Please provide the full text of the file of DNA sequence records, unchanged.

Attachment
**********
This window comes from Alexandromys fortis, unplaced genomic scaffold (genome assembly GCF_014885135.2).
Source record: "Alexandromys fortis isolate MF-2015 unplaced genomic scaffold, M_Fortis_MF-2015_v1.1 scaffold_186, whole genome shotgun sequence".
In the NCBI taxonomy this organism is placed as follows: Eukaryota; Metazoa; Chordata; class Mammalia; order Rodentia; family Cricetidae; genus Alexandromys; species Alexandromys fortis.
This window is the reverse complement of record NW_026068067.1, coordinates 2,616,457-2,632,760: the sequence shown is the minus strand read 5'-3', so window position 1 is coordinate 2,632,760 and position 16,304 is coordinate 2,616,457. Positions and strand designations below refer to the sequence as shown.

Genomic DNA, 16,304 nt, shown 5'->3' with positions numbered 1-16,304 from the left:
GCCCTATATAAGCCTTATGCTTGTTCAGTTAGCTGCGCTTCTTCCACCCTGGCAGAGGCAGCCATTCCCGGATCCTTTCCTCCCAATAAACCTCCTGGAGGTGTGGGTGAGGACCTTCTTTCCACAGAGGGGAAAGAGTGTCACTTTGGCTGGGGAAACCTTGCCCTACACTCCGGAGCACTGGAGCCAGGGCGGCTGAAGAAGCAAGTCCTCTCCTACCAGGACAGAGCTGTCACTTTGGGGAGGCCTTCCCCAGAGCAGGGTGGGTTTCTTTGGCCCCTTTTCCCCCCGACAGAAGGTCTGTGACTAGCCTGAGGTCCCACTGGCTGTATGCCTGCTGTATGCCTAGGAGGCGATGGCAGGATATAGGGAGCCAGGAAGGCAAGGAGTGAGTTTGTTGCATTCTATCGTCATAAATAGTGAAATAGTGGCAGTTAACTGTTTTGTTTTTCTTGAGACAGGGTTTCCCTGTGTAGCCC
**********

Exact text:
This window comes from Alexandromys fortis, unplaced genomic scaffold (genome assembly GCF_014885135.2).
Source record: "Alexandromys fortis isolate MF-2015 unplaced genomic scaffold, M_Fortis_MF-2015_v1.1 scaffold_186, whole genome shotgun sequence".
In the NCBI taxonomy this organism is placed as follows: Eukaryota; Metazoa; Chordata; class Mammalia; order Rodentia; family Cricetidae; genus Alexandromys; species Alexandromys fortis.
This window is the reverse complement of record NW_026068067.1, coordinates 2,616,457-2,632,760: the sequence shown is the minus strand read 5'-3', so window position 1 is coordinate 2,632,760 and position 16,304 is coordinate 2,616,457. Positions and strand designations below refer to the sequence as shown.

Genomic DNA, 16,304 nt, shown 5'->3' with positions numbered 1-16,304 from the left:
GCCCTATATAAGCCTTATGCTTGTTCAGTTAGCTGCGCTTCTTCCACCCTGGCAGAGGCAGCCATTCCCGGATCCTTTCCTCCCAATAAACCTCCTGGAGGTGTGGGTGAGGACCTTCTTTCCACAGAGGGGAAAGAGTGTCACTTTGGCTGGGGAAACCTTGCCCTACACTCCGGAGCACTGGAGCCAGGGCGGCTGAAGAAGCAAGTCCTCTCCTACCAGGACAGAGCTGTCACTTTGGGGAGGCCTTCCCCAGAGCAGGGTGGGTTTCTTTGGCCCCTTTTCCCCCCGACAGAAGGTCTGTGACTAGCCTGAGGTCCCACTGGCTGTATGCCTGCTGTATGCCTAGGAGGCGATGGCAGGATATAGGGAGCCAGGAAGGCAAGGAGTGAGTTTGTTGCATTCTATCGTCATAAATAGTGAAATAGTGGCAGTTAACTGTTTTGTTTTTCTTGAGACAGGGTTTCCCTGTGTAGCCC